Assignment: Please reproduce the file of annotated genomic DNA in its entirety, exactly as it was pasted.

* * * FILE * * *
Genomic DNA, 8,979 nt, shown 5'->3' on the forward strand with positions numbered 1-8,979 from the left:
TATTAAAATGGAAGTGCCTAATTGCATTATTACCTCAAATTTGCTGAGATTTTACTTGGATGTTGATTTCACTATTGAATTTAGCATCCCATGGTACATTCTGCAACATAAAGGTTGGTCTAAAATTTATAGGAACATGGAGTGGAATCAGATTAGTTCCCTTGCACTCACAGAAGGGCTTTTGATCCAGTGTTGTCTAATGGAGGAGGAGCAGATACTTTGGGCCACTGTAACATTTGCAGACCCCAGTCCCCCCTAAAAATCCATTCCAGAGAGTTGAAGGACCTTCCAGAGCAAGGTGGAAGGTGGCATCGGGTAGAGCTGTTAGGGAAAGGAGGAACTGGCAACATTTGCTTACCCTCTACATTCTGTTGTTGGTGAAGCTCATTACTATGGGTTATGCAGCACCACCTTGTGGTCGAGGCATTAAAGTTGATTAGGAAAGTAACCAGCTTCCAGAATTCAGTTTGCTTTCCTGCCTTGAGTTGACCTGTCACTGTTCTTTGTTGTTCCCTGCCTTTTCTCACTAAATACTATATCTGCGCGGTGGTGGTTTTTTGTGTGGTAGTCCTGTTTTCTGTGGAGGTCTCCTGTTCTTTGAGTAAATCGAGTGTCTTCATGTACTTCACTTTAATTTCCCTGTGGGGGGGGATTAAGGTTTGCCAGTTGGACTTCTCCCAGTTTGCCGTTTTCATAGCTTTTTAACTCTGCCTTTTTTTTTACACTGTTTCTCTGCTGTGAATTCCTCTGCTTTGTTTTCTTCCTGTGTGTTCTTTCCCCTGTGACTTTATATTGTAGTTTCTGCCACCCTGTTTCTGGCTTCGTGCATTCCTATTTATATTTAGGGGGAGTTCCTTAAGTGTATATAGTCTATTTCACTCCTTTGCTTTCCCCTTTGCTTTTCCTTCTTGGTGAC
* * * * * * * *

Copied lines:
Genomic DNA, 8,979 nt, shown 5'->3' on the forward strand with positions numbered 1-8,979 from the left:
TATTAAAATGGAAGTGCCTAATTGCATTATTACCTCAAATTTGCTGAGATTTTACTTGGATGTTGATTTCACTATTGAATTTAGCATCCCATGGTACATTCTGCAACATAAAGGTTGGTCTAAAATTTATAGGAACATGGAGTGGAATCAGATTAGTTCCCTTGCACTCACAGAAGGGCTTTTGATCCAGTGTTGTCTAATGGAGGAGGAGCAGATACTTTGGGCCACTGTAACATTTGCAGACCCCAGTCCCCCCTAAAAATCCATTCCAGAGAGTTGAAGGACCTTCCAGAGCAAGGTGGAAGGTGGCATCGGGTAGAGCTGTTAGGGAAAGGAGGAACTGGCAACATTTGCTTACCCTCTACATTCTGTTGTTGGTGAAGCTCATTACTATGGGTTATGCAGCACCACCTTGTGGTCGAGGCATTAAAGTTGATTAGGAAAGTAACCAGCTTCCAGAATTCAGTTTGCTTTCCTGCCTTGAGTTGACCTGTCACTGTTCTTTGTTGTTCCCTGCCTTTTCTCACTAAATACTATATCTGCGCGGTGGTGGTTTTTTGTGTGGTAGTCCTGTTTTCTGTGGAGGTCTCCTGTTCTTTGAGTAAATCGAGTGTCTTCATGTACTTCACTTTAATTTCCCTGTGGGGGGGGATTAAGGTTTGCCAGTTGGACTTCTCCCAGTTTGCCGTTTTCATAGCTTTTTAACTCTGCCTTTTTTTTTACACTGTTTCTCTGCTGTGAATTCCTCTGCTTTGTTTTCTTCCTGTGTGTTCTTTCCCCTGTGACTTTATATTGTAGTTTCTGCCACCCTGTTTCTGGCTTCGTGCATTCCTATTTATATTTAGGGGGAGTTCCTTAAGTGTATATAGTCTATTTCACTCCTTTGCTTTCCCCTTTGCTTTTCCTTCTTGGTGAC